HARRISBURG – The Commonwealth Court of Pennsylvania today issued an order to postpone the tabulation and certification of the vote tally of the Marsy’s Law ballot question until a court challenge is resolved. In response to a lawsuit filed by the League of Women Voters of Pennsylvania and Lorraine Haw, the court ruled that the legal challenge to the proposed constitutional amendment is likely to succeed and, thus, issued a preliminary injunction to stop the Department of State from certifying the vote until the litigation is finished.
The lawsuit argues that the ballot question violates the section of the Pennsylvania Constitution that requires that changes to the constitution that impact different sections of the governing document must be considered as separate amendments. The League and Ms. Haw are represented by lawyers from the American Civil Liberties Union of Pennsylvania and the law firm Dechert LLP.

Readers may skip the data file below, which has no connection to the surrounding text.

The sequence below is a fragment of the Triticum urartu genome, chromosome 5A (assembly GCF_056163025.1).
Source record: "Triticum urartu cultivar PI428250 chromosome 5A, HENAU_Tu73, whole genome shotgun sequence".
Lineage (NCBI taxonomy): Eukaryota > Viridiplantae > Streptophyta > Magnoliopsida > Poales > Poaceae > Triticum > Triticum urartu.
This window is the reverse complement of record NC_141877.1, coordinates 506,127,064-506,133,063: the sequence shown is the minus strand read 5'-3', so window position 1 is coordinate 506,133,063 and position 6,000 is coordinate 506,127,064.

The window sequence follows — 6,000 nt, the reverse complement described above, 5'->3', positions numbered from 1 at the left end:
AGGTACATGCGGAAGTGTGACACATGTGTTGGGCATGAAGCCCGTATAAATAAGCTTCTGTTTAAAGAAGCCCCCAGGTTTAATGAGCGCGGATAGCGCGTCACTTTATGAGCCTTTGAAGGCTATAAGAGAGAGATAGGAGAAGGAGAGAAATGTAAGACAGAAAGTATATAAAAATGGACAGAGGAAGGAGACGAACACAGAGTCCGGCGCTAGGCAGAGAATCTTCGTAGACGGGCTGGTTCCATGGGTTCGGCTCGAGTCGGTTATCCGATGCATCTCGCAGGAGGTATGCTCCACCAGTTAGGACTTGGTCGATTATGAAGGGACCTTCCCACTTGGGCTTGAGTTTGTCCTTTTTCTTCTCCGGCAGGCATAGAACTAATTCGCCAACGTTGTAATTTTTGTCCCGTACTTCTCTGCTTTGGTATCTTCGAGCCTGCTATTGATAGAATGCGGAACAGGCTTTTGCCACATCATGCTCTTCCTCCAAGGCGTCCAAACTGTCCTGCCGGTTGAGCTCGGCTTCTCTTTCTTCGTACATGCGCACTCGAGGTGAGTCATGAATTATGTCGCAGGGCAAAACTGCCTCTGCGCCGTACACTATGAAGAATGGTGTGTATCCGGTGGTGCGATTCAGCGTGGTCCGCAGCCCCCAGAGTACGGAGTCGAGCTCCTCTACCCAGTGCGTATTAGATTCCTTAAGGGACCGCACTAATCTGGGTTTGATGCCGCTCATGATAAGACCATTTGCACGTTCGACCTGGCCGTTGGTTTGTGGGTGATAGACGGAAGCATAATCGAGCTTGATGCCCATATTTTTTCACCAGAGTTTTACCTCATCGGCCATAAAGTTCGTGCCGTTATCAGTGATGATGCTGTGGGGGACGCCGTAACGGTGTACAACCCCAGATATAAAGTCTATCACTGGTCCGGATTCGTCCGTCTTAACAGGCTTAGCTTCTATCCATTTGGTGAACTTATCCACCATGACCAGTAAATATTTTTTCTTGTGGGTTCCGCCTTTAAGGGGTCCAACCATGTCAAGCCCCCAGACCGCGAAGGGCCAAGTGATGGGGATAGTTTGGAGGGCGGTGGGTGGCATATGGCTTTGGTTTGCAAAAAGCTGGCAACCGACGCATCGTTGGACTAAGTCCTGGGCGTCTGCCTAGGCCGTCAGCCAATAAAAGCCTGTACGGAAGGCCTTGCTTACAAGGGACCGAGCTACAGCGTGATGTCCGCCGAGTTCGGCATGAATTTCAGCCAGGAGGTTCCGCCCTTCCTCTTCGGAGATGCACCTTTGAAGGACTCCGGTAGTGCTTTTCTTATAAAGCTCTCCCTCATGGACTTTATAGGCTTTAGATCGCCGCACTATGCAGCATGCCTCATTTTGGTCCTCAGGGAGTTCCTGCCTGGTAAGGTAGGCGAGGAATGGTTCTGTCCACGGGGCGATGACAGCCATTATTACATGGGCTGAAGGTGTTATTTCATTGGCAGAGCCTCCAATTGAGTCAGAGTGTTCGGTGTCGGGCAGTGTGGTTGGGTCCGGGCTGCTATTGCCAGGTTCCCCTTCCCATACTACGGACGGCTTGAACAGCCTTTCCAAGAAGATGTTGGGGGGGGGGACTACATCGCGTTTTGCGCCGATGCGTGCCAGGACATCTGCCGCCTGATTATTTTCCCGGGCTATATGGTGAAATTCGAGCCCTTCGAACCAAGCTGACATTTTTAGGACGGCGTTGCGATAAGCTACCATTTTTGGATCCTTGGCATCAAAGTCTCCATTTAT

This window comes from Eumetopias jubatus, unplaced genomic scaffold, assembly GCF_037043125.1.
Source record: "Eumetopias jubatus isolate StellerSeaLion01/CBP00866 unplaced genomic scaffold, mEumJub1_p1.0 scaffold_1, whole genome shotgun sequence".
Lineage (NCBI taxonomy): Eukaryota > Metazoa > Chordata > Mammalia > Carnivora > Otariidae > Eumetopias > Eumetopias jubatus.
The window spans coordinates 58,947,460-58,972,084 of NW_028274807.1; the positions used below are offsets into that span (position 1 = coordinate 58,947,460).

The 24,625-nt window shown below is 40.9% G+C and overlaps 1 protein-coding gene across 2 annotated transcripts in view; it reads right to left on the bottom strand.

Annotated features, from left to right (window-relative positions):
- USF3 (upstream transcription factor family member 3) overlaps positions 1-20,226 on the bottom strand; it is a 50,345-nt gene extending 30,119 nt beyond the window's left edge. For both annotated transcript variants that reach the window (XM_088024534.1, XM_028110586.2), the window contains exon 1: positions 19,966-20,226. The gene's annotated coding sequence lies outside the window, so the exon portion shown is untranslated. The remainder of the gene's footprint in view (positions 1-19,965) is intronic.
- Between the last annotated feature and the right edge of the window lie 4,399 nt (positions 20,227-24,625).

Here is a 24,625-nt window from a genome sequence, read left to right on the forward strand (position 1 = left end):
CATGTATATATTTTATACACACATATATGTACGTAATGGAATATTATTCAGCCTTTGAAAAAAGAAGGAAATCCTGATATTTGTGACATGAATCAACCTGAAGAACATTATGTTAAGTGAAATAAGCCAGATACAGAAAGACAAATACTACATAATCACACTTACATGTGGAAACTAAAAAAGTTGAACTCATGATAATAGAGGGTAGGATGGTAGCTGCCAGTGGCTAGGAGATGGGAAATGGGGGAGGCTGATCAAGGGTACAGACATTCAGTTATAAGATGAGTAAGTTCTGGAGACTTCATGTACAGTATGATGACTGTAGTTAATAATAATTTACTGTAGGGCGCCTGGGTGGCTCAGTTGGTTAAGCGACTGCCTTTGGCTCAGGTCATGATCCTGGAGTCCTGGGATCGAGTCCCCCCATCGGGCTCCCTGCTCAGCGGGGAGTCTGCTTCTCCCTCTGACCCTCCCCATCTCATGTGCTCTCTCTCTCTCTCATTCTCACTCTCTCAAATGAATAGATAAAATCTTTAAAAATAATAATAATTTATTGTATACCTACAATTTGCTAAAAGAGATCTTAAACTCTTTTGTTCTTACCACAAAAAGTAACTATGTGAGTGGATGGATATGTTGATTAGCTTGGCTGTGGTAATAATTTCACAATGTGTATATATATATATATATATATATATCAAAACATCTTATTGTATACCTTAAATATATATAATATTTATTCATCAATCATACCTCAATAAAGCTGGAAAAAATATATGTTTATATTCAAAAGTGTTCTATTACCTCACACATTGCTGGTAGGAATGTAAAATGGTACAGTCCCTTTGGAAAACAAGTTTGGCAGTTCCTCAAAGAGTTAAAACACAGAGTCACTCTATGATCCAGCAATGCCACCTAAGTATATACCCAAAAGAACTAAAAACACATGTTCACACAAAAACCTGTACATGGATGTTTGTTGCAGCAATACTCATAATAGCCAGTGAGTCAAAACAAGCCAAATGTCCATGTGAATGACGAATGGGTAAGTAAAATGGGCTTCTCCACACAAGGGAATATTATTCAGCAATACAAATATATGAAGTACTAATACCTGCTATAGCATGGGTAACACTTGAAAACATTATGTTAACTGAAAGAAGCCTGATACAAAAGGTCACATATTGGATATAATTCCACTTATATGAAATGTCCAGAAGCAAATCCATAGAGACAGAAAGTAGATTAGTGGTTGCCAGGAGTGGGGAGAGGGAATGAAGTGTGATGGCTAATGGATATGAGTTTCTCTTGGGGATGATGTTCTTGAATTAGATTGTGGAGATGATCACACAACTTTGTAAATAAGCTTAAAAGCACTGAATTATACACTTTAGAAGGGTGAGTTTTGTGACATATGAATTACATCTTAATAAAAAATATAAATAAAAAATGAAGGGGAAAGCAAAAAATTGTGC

The following can be attributed to Reggie Shuford, executive director of the American Civil Liberties Union of Pennsylvania:
“This ruling reaffirms the importance of following the constitution. Despite the heated rhetoric, rather than help crime victims, the Legislature failed them in this process. They did not hold a single hearing over two legislative sessions, and they ignored the law in proposing this massive constitutional amendment. They knew better, and they should have done better.”
The following can be attributed to Steven Bizar, partner at Dechert LLP and co-counsel for the League and Ms. Haw:
“From the start, this case has not been about victims’ rights, but about protecting the rights of Pennsylvania voters. That is what our clients are concerned about here. When constitutional requirements are skirted, even for good reasons, every one of us suffers. We are very pleased with the Commonwealth Court’s carefully reasoned opinion and ready to press ahead to ensure that the requirements for amending the constitution are met.”
A copy of the court’s ruling is available at aclupa.org/ML-lawsuit. Today’s ruling is expected to be appealed to the Supreme Court of Pennsylvania.